. In this case, the fact that the brief was stamped filed would not be sufficient to overcome the presumption that it was not improperly considered, as stated in the board's denial of the motion for reconsideration. Reference to the brief in the award, however, is conclusive evidence that it was considered. Of course, an untimely brief may be accepted with the board's permission. Rule 103 (b) (1). However, permitting the claimant's untimely brief to be accepted without also permitting the employer to respond to that brief denies the employer its rights under the rules and thus is in excess of the board's power. An act in excess of the board's power may be set aside on appeal. OCGA 34-9-105
The issue remains whether the improper consideration of the brief, even though in error, was harmful to the employer. Though the trial court was not convinced that the board "considered" the brief and it concluded that the evidence supported the finding that the claimant was entitled to benefits, even the trial court concluded the reference to the claimant's brief showed the board "used the brief to determine the award." An award consists not only of a determination that the claimant is entitled to benefits because she sustained a compensable injury, but also the terms of the benefits which must be paid. The board concluded the claimant was entitled to temporary partial disability benefits, but declared that in lieu of such benefits, the parties could reach a compromise agreement as proposed in claimant's brief. In essence, the board approved as an alternative award the measure of benefits argued in claimant's brief. While the "any evidence rule" constrains us to rule that an award of benefits is sustainable in this case, we cannot say that the employer was not denied its due process right to argue its defense as to the particular terms of the benefits awarded. The fact that the evidence presented supports the award does not require the affirmance of the award if one party's due process rights have been abridged. See Hart v. Owens-Illinois, 165 Ga. App. 681 (302 SE2d 701) (1983)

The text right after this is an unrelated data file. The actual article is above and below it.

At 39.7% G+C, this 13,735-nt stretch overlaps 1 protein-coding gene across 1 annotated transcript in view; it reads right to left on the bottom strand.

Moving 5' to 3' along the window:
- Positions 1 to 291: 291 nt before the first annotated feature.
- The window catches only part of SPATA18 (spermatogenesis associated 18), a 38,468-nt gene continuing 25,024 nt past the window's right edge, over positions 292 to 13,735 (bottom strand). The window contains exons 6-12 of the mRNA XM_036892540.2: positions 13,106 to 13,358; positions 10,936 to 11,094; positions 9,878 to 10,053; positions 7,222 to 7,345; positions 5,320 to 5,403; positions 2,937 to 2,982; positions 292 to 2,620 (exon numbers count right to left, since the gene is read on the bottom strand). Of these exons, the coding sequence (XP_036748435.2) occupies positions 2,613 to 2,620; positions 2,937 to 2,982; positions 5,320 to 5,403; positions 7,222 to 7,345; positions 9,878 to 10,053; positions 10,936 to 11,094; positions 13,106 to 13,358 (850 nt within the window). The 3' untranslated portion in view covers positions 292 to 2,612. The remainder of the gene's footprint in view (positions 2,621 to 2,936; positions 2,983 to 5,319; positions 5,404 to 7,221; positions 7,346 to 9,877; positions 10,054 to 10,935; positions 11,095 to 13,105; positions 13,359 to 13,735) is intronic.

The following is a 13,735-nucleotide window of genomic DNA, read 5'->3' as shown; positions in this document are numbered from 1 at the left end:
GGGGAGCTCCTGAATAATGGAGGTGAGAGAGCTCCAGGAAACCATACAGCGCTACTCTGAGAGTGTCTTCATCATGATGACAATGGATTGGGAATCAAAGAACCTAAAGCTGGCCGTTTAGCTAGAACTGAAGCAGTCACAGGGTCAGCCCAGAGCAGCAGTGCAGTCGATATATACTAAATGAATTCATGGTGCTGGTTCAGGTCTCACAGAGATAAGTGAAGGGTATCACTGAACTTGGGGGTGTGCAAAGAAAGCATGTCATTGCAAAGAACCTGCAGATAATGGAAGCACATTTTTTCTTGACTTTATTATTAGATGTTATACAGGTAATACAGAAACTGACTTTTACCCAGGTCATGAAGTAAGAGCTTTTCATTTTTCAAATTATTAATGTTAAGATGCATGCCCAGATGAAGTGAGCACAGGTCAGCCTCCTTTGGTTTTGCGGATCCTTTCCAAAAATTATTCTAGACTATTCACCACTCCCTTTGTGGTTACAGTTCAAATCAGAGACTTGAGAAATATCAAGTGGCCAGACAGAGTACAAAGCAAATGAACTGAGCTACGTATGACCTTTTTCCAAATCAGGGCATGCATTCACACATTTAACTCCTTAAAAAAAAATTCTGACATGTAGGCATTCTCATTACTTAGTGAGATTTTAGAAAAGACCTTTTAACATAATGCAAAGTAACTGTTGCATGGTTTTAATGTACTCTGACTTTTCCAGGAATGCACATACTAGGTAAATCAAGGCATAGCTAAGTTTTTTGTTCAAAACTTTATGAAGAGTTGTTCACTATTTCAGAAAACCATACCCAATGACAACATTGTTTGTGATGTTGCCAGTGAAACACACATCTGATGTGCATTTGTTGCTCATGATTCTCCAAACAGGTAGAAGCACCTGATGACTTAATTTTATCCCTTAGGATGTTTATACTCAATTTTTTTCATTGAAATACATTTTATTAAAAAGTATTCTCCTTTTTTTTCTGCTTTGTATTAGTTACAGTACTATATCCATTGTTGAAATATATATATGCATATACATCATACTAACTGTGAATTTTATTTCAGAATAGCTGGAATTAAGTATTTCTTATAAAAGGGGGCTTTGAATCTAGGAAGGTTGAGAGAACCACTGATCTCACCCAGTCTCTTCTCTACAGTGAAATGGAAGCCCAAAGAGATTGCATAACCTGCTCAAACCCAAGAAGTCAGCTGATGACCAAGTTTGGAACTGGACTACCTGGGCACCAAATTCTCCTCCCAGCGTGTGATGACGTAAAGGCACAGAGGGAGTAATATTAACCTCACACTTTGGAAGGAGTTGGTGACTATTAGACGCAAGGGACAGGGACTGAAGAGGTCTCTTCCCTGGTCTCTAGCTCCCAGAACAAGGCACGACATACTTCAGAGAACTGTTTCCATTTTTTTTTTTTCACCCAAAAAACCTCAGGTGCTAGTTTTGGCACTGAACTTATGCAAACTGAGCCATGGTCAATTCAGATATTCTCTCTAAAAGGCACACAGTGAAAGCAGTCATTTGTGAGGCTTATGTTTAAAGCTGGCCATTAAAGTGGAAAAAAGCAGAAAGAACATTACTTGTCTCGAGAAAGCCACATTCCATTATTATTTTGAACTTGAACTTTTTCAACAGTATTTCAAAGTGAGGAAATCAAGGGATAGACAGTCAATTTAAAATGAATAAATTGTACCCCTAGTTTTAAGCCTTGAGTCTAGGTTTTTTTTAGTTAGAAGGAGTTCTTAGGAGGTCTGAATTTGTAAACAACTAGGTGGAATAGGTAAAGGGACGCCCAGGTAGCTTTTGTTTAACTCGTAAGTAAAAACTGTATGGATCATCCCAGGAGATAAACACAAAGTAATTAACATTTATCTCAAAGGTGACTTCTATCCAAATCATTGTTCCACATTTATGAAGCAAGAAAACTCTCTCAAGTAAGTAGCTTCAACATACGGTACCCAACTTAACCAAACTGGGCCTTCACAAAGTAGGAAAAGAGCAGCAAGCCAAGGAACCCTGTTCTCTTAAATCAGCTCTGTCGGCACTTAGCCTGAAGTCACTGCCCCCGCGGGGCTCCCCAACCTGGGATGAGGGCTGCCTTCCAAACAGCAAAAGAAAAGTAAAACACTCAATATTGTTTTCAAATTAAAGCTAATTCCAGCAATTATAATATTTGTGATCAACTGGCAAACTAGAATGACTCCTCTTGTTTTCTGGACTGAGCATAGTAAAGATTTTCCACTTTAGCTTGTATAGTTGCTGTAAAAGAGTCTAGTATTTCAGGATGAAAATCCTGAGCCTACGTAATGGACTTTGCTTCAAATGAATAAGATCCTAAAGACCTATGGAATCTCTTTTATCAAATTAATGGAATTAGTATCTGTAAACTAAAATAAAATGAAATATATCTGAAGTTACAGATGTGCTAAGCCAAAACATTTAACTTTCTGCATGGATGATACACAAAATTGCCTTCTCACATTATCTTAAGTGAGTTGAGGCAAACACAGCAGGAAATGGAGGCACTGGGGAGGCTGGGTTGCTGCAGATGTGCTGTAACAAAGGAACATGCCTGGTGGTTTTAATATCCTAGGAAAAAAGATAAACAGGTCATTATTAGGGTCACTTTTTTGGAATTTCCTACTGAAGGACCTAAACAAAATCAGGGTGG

. In Hart the award was reversed and the case remanded for rehearing because the employer was denied the right to present evidence and cross-examine the claimant's witnesses. Here, the employer was permitted to submit evidence in defense of the claimant's claim. However, Rule 103 also grants the employer the right to submit a written brief in response to the arguments contained in claimant's brief. Under the circumstances of this case, we cannot say the denial of this right was harmless. See Miller v. Brunswick Pulp & Paper Co., 184 Ga. App. 172 (360 SE2d 754) (1987)
We reject, however, the employer's argument that the award must be reversed. As noted above, even an untimely brief may be accepted with the board's permission. Since it appears the board in this case accepted the untimely brief, the proper remedy to protect the employer's right to due process is to permit the employer to file a response brief. When it is uncertain from the face of the award whether the board has considered certain evidence, the proper remedy is to remand to the board for further consideration. West Point Pepperell v. Payne, 151 Ga. App. 541 (260 SE2d 412) (1979)
. Likewise, this case is reversed with direction that it be remanded to the board for further consideration after permitting the employer the opportunity to submit its reply brief.
Murphy, Murphy & Garner, Stephen E. Garner, for appellee.